The price index in foreign markets for the production of bakery and flour products rose +12.1 percent in the first quarter of 2022, driven by inflation. Rising energy and raw material costs weighed on the pasta and pastry sector. This is particularly true for cereals, which are often priced in dollars, a currency that continued to strengthen against the euro throughout the first quarter of the year.

The Alba and Cuneo Desserts district stands out, with an increase in sales of 64.6 million more than in 2021 (+19.8 percent), as well as the pasta divisions of Parma Food (+28.7 percent), Naples Food (+33.3 percent), and Bari Oil and Pasta (+26.9 percent).


The Agricultural Districts chain, after strong growth in 2021 (+9.4 percent), slows down in the first three months of 2022 with a growth trend of +7 percent. The largest contribution to growth is due to the Bari Fruit and Vegetable district, which increased from 53 million in 2021 (it was 45 in the first quarter of 2019) to 155 million in 2022. Double-digit growth is also due to the Sele Plain Agriculture district (+12.9% trend) and the two Floriculture districts of Pistoia (+13%), and Ponente Ligure (+16%).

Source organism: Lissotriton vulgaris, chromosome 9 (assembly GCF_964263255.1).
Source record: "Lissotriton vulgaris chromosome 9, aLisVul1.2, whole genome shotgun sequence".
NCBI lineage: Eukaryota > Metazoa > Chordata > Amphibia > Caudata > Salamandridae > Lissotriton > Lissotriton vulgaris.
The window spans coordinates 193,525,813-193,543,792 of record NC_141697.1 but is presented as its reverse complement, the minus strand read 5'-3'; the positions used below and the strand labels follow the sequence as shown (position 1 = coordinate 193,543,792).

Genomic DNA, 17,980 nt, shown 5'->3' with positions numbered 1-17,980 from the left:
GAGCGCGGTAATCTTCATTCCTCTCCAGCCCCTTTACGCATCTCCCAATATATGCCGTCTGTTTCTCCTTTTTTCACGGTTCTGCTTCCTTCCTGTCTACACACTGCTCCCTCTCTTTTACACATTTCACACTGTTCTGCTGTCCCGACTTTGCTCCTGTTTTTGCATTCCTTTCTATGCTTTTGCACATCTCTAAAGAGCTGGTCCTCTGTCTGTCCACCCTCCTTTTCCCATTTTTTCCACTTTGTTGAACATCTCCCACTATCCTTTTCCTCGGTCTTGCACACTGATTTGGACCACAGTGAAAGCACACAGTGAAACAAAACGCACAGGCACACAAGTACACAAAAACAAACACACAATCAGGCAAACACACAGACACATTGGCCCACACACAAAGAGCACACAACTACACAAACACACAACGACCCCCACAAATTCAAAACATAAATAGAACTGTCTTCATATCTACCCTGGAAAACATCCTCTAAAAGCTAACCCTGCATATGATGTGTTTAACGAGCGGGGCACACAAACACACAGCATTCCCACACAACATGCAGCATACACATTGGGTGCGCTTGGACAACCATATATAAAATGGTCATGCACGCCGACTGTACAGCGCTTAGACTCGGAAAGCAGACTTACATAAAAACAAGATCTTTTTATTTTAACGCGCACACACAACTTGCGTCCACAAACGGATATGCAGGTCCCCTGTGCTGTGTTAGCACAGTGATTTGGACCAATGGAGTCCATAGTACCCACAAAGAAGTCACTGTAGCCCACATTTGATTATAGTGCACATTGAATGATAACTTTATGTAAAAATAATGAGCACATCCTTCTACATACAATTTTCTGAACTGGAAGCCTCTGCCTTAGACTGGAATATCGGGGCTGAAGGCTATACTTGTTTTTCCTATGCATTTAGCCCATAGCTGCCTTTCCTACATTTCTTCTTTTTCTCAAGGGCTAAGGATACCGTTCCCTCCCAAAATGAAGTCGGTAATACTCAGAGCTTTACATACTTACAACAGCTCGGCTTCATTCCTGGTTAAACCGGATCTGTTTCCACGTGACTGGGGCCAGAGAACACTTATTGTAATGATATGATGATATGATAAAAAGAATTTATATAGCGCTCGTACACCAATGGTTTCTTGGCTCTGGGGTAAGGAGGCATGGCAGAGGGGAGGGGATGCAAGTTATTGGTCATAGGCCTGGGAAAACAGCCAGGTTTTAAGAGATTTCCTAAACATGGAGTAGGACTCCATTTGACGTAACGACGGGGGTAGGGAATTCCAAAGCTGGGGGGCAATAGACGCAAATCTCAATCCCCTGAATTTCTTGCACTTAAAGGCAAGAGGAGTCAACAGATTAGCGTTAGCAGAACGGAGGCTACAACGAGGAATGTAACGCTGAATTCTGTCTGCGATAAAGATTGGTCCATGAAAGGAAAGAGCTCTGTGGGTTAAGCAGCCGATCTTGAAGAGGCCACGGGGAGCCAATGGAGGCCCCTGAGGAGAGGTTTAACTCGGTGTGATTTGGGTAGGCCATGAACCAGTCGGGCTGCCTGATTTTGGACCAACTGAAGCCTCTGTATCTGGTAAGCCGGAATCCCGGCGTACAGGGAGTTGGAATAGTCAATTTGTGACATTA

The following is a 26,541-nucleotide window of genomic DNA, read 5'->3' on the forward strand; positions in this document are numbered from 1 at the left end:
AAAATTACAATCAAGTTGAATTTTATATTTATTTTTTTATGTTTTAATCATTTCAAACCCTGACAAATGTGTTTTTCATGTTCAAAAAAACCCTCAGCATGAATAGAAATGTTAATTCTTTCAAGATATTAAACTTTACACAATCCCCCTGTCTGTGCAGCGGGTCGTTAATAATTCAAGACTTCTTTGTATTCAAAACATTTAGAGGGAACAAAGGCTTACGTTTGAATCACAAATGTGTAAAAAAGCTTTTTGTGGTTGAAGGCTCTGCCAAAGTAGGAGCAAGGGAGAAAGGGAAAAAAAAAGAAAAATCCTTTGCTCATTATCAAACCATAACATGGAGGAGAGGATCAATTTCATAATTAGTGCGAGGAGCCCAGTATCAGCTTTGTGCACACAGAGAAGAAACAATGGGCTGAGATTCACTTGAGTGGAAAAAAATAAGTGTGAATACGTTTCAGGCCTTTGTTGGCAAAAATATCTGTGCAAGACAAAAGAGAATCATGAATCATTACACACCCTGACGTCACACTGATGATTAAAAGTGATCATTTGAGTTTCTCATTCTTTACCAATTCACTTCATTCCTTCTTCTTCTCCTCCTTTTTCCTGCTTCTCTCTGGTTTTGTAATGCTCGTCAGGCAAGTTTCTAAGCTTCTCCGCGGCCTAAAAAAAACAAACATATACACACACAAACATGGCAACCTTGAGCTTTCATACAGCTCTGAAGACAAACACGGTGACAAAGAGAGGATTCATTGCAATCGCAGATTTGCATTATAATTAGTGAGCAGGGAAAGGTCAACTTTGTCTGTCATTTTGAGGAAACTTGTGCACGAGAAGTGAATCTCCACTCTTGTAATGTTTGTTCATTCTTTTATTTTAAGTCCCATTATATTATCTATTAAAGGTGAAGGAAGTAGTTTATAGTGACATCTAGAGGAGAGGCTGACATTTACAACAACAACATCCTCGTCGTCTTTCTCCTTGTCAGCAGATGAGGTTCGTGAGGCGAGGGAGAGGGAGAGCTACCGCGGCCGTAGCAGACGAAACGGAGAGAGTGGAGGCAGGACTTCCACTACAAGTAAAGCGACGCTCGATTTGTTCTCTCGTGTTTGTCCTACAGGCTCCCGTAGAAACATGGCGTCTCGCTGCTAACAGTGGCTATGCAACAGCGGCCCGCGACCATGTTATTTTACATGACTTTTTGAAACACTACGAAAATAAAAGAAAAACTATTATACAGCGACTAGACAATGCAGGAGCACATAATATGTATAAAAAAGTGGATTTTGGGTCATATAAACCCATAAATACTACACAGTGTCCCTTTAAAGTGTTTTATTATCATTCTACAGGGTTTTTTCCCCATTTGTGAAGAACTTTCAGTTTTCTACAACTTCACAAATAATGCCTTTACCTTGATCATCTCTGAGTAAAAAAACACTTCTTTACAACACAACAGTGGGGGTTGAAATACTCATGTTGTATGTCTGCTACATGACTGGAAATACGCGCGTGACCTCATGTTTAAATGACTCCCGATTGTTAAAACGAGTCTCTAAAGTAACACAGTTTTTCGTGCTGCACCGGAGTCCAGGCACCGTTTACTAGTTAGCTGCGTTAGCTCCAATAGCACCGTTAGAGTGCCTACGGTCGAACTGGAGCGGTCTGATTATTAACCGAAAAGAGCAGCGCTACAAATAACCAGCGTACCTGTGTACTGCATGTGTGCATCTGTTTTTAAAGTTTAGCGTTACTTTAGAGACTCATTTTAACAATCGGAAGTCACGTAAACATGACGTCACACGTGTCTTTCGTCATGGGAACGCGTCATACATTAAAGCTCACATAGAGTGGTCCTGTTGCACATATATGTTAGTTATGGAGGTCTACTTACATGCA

Preserves from Nocera recorded a 4.6 percent trend increase. Double-digit increases were recorded for Trentino-Alto Adige Jams and Juices (+35.9%) and for the canned sections of Naples-based Alimentare (+37.6%) and Parma-based Alimentare (+18.6%). High costs and the drought emergency in Mediterranean countries are having negative implications for the 2022 marketing year for processing tomatoes, in which the Foggia district specializes. AMITOM (Association Méditerranéenne internationale de la Tomate) forecasts a production loss of -10% in Italy’s central and southern regions.


Rising energy and raw material costs hit the Italian cold cuts supply chain, which has been already tested by price increases caused by swine fever in China. The strong growth of Modena’s Salumi district (+21.8 percent, equal to 33 million euros) is contrasted by a decline in the Verona Meat district (-18.9 percent, 26.8 million less), which is about -3 percent below 2019 levels. The performance of the German market – which absorbs one-third of the Verona district’s exports and where sales drop by a trending -37% (20.6 million less) – weighs most heavily.

Export sales boomed for the Reggio Emilia Salumi district, with 12.8 million more than doubles compared to 2021 (+109.5 percent) as well as to 2019 (+100.7 percent), and widespread growth to all major trade destinations. Notably, the Netherlands, Germany, and the United States.